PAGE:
By: T.R. Slyder, TRSlyder@yahoo.com, @AndyDisco on Twitter
(photos courtesy of the author)
First of all, I didn't know that the dude that was doing the filming was Mr. Brainwash.
Exit Through the Gift Shop came out at my local theater today and I couldn't wait to check it out. What I knew going into it was that it was a documentary of one French guy trying to film my favorite artist Banksy (whose identity is known to only a handful of people in the world and no one in the media) but Banksy turns the tables on him and films him. That didn't seem wildly intriguing, but I was going to see it anyway since it was about Banksy and by Banksy.
It turns out that the turning of the tables catches the infancy of a meteoric rise to art stardom by Thierry, the film maker, who becomes Mr. Brainwash essentially overnight. Banksy is the undisputed king of graffiti art and Shepard Fairey is honorable runner up. They are like the Tony Hawk of graffiti art- unquestionably put it on the map, and by doing so can be construed by the most arduent pursits[read: poor] as selling out.
So what makes this film so interesting is that a decade ago this french dude meets Shephard Fairey and films Fairey putting up his nearly ubiquitous in L.A. Obey Giant posters, and even helps out in the graffiti/street art process. Being that street art is so ephemeral Fairey and his street art cronies become fast friends with this passionate film making guy who could eternalize their slaved-over art with his video camera. They spend so much time, money and effort, not to mention the risk of it being illegal, on their art that it's a shame that they have to put it up at night then run away as fast as they can without having time to stop and admire it. Sometimes their work gets covered up before they get a chance to come back to see it, so having it all documented was awesome for them.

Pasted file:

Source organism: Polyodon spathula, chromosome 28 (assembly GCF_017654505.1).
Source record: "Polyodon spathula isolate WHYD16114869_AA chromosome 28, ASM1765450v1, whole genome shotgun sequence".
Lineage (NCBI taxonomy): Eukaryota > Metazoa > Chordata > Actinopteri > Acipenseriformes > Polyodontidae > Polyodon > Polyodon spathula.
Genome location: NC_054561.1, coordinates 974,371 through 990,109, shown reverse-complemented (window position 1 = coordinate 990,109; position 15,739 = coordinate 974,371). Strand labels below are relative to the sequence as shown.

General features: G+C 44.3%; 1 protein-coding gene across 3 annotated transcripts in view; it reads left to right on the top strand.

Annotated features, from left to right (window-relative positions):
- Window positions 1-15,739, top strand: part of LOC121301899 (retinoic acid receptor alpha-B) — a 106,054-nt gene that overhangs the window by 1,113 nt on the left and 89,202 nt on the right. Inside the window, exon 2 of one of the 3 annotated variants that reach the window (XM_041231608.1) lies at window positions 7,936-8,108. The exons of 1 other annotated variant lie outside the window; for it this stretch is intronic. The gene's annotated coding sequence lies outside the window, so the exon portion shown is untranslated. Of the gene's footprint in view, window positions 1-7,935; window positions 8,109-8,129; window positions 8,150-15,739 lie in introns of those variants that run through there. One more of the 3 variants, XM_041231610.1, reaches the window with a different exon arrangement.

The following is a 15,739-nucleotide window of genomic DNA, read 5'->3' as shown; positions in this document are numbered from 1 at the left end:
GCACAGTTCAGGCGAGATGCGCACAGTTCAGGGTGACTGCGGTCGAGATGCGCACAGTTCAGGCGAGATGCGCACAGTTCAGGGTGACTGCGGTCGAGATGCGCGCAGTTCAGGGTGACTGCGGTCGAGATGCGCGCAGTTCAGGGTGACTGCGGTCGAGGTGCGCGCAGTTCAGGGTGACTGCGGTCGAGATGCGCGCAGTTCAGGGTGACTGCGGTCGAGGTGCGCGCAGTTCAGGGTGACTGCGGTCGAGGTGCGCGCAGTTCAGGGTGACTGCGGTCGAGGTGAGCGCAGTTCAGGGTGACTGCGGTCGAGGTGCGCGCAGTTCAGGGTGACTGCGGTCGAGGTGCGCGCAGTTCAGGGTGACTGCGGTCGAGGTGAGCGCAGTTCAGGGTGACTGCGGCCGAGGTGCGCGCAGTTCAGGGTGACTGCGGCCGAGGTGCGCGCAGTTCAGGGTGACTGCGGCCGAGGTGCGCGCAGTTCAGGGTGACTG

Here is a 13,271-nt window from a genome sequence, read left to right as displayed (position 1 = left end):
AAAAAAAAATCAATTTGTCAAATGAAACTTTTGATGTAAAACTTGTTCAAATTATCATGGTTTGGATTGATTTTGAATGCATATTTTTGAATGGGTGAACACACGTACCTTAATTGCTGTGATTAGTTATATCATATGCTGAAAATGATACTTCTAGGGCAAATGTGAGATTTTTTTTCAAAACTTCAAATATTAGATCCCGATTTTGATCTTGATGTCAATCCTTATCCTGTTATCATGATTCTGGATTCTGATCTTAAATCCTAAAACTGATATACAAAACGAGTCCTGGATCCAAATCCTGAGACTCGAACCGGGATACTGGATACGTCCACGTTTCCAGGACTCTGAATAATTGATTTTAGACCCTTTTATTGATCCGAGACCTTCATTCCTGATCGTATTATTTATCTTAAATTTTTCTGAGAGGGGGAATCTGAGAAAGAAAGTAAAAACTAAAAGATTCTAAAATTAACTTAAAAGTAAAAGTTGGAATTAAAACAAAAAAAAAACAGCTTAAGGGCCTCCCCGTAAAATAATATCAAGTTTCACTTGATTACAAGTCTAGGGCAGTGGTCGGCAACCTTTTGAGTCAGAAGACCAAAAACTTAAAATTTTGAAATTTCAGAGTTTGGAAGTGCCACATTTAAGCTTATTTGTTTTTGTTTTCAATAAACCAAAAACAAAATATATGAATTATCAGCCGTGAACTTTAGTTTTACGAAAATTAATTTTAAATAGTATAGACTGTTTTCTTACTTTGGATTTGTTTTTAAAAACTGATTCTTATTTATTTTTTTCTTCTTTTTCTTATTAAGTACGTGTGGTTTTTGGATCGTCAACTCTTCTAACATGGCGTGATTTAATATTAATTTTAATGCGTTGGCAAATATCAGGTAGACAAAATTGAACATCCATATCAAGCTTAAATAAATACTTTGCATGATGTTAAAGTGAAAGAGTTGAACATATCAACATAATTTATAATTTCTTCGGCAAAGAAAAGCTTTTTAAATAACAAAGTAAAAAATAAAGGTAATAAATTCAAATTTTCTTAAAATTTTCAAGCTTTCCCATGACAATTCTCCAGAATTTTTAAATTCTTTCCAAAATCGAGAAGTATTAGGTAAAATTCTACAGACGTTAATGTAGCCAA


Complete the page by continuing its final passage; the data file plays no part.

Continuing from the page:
So Thierry, the film maker (who will become Mr. Brainwash) becomes fascinated with this culture and grows to be wildly passionate about capturing important street art being created and installed. He films all the best street artists except the best, Banksy. He tries everywhere to get any info on him he can.
Long (but amusing and fun to watch in the movie) story short, he eventually meets Banksy and Banksy allows him to film him on a few conditions- it's never of Banksy's face (at first) and Banksy will be the owner of all recordings of him (or at least have access to his personal archives). So their mutualistic symbiotic relationship flowers and they become friends. Eventually for some reason Thierry gets the itch to start doing his own art. So he does and it's pretty decent, and his addictive and passionate personality kicks in again and he becomes entranced in his own work, tirelessly tagging buildings and putting up his stickers. The art that Thierry created wasn't blowing away any graffiti purists- it's a bit trite and looks like a guy trying to copy Banksy.
Eventually Banksy suggests that he put on his own show of his art work because if Thierry wasn't around to bug Banksy, Banksy could finally rifle through all the taped footage on his own to make a documentary in peace and quiet. Thierry and Mr. Brainwash, now one and the same, take the advice. To the Nth degree. If N = a lot.